• Ford (F): The automaker beat analysts’ expectations on top and bottom lines. Revenue easily exceeded Wall Street’s estimates. F reaffirmed guidance for each of its divisions, including a $3 billion loss in the electric vehicle (EV) division this year. Earnings came on the same day the company reported a price decrease on its Mustang Mach-E vehicle, following Tesla’s (TSLA) EV price cuts earlier this year. This has some analysts talking about an “EV price war,” which would be tough for F considering its EV division remains deeply in the red.
  • Starbucks (SBUX): Shares initially rose, then fell in premarket trading after the coffee vendor beat Wall Street’s estimates on revenue, earnings per share (EPS) and same-store sales in both North America and China. Store traffic in the United States surpassed pre-pandemic levels. Chinese sales bounced back as the country reopened. However, the company’s guidance appeared to disappoint investors.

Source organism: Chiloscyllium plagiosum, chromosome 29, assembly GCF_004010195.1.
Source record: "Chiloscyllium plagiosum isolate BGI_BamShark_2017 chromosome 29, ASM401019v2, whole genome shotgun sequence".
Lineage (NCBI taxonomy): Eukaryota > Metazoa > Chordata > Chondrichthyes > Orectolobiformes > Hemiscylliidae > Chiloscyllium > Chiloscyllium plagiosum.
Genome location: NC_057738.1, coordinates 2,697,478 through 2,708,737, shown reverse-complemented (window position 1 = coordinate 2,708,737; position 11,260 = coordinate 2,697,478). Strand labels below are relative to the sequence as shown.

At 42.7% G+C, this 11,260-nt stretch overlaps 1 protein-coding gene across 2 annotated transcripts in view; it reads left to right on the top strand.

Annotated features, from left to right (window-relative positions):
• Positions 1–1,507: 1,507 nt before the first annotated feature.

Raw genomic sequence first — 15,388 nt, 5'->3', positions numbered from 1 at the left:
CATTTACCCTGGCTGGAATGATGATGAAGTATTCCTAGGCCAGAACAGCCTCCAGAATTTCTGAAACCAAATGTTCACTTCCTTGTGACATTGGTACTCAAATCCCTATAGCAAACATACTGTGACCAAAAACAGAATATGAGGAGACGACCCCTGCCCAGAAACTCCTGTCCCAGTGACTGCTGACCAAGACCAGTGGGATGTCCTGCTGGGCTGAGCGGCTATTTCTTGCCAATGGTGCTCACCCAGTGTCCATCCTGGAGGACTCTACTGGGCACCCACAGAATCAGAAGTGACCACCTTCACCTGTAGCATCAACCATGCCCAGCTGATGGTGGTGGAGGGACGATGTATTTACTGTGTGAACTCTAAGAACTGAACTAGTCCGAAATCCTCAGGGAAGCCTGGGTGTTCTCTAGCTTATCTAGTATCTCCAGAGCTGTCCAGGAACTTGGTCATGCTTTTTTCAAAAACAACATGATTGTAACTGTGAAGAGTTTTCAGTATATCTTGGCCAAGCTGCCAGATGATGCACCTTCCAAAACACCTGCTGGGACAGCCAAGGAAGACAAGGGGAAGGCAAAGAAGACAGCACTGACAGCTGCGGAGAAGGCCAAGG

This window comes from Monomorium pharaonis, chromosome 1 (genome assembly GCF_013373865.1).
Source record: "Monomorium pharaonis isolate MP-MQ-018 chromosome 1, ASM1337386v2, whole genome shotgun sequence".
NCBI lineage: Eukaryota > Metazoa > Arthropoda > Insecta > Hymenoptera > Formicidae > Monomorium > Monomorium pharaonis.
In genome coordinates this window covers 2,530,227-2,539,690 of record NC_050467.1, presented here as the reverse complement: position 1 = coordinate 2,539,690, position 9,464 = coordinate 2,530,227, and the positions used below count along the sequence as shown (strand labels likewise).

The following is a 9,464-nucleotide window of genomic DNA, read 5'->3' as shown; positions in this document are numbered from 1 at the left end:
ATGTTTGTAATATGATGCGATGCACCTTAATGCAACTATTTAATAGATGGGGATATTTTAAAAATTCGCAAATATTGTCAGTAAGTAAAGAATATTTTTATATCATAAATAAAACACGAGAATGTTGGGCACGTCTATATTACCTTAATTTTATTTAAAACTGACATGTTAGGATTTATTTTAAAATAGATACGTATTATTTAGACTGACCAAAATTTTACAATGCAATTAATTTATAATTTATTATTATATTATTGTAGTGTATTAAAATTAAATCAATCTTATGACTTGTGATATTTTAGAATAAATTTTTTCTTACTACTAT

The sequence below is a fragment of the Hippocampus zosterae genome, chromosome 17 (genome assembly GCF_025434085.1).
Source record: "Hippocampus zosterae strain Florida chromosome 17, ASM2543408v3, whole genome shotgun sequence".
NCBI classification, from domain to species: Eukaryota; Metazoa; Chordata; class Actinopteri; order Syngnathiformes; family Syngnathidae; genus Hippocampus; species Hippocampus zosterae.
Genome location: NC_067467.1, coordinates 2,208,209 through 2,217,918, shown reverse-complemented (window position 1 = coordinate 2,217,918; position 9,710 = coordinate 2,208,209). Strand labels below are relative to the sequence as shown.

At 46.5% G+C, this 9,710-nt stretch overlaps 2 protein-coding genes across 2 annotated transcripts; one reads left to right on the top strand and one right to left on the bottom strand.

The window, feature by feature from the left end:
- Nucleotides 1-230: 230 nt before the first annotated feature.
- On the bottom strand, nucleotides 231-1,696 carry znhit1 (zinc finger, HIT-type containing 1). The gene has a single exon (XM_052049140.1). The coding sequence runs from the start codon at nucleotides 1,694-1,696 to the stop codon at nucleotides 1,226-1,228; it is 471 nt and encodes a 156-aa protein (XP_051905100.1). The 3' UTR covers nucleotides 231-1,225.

• iPhones, Macs and more: Apple is often viewed as a bellwether for the global economy, and its stock represents roughly 6% of the S&P 500’s® (SPX) market capitalization. AAPL had a weak holiday quarter, missing analysts’ revenue and earnings estimates. Any surprises tomorrow—good or bad—could have an impact on the broader market. Analysts expect AAPL to post quarterly EPS of $1.43 on revenue of $92.96 billion. That compares with $1.52 and $97.28 billion a year earlier.